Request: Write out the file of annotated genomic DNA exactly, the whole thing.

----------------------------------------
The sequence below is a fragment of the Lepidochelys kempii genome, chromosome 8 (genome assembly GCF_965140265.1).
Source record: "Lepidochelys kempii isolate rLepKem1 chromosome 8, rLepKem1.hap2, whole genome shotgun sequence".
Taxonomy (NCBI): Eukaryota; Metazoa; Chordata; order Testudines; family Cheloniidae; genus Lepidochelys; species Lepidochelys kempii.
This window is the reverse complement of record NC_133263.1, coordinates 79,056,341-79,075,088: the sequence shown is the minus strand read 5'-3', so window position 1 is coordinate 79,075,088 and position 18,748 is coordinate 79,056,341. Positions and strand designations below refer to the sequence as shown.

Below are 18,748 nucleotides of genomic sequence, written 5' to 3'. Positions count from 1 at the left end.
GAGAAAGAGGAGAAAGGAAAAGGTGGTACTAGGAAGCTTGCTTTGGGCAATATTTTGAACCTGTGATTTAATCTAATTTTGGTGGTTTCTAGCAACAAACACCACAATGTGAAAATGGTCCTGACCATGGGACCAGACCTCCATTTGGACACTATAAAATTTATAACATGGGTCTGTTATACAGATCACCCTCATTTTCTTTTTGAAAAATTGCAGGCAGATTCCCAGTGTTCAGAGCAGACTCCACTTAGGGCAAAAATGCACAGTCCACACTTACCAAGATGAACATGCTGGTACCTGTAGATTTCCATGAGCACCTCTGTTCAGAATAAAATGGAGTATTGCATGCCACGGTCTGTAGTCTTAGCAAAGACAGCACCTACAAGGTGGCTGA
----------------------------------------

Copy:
The sequence below is a fragment of the Lepidochelys kempii genome, chromosome 8 (genome assembly GCF_965140265.1).
Source record: "Lepidochelys kempii isolate rLepKem1 chromosome 8, rLepKem1.hap2, whole genome shotgun sequence".
Taxonomy (NCBI): Eukaryota; Metazoa; Chordata; order Testudines; family Cheloniidae; genus Lepidochelys; species Lepidochelys kempii.
This window is the reverse complement of record NC_133263.1, coordinates 79,056,341-79,075,088: the sequence shown is the minus strand read 5'-3', so window position 1 is coordinate 79,075,088 and position 18,748 is coordinate 79,056,341. Positions and strand designations below refer to the sequence as shown.

Below are 18,748 nucleotides of genomic sequence, written 5' to 3'. Positions count from 1 at the left end.
GAGAAAGAGGAGAAAGGAAAAGGTGGTACTAGGAAGCTTGCTTTGGGCAATATTTTGAACCTGTGATTTAATCTAATTTTGGTGGTTTCTAGCAACAAACACCACAATGTGAAAATGGTCCTGACCATGGGACCAGACCTCCATTTGGACACTATAAAATTTATAACATGGGTCTGTTATACAGATCACCCTCATTTTCTTTTTGAAAAATTGCAGGCAGATTCCCAGTGTTCAGAGCAGACTCCACTTAGGGCAAAAATGCACAGTCCACACTTACCAAGATGAACATGCTGGTACCTGTAGATTTCCATGAGCACCTCTGTTCAGAATAAAATGGAGTATTGCATGCCACGGTCTGTAGTCTTAGCAAAGACAGCACCTACAAGGTGGCTGA